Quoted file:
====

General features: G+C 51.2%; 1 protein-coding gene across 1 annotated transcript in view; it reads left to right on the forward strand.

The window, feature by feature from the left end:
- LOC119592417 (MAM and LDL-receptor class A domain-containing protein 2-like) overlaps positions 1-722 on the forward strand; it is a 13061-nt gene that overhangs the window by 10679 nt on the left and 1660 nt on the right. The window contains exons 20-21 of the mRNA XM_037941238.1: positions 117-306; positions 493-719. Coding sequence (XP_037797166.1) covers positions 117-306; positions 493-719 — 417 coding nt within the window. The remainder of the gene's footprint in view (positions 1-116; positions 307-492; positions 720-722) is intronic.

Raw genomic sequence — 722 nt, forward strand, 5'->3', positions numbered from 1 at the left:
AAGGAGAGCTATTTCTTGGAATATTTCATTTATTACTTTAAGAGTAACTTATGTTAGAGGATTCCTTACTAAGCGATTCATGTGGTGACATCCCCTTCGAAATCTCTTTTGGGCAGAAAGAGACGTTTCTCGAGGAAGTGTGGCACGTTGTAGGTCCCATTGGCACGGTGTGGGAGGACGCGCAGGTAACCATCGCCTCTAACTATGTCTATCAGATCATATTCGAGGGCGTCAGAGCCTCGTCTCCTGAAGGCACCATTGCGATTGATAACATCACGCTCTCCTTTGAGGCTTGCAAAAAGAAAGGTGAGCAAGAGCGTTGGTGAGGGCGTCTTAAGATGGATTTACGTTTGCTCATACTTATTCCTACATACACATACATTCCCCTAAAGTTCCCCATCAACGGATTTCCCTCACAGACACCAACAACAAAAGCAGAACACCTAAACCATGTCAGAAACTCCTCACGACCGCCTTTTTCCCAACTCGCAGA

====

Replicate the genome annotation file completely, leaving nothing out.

General features: G+C 51.2%; 1 protein-coding gene across 1 annotated transcript in view; it reads left to right on the forward strand.

The window, feature by feature from the left end:
- LOC119592417 (MAM and LDL-receptor class A domain-containing protein 2-like) overlaps positions 1-722 on the forward strand; it is a 13061-nt gene that overhangs the window by 10679 nt on the left and 1660 nt on the right. The window contains exons 20-21 of the mRNA XM_037941238.1: positions 117-306; positions 493-719. Coding sequence (XP_037797166.1) covers positions 117-306; positions 493-719 — 417 coding nt within the window. The remainder of the gene's footprint in view (positions 1-116; positions 307-492; positions 720-722) is intronic.

Raw genomic sequence — 722 nt, forward strand, 5'->3', positions numbered from 1 at the left:
AAGGAGAGCTATTTCTTGGAATATTTCATTTATTACTTTAAGAGTAACTTATGTTAGAGGATTCCTTACTAAGCGATTCATGTGGTGACATCCCCTTCGAAATCTCTTTTGGGCAGAAAGAGACGTTTCTCGAGGAAGTGTGGCACGTTGTAGGTCCCATTGGCACGGTGTGGGAGGACGCGCAGGTAACCATCGCCTCTAACTATGTCTATCAGATCATATTCGAGGGCGTCAGAGCCTCGTCTCCTGAAGGCACCATTGCGATTGATAACATCACGCTCTCCTTTGAGGCTTGCAAAAAGAAAGGTGAGCAAGAGCGTTGGTGAGGGCGTCTTAAGATGGATTTACGTTTGCTCATACTTATTCCTACATACACATACATTCCCCTAAAGTTCCCCATCAACGGATTTCCCTCACAGACACCAACAACAAAAGCAGAACACCTAAACCATGTCAGAAACTCCTCACGACCGCCTTTTTCCCAACTCGCAGA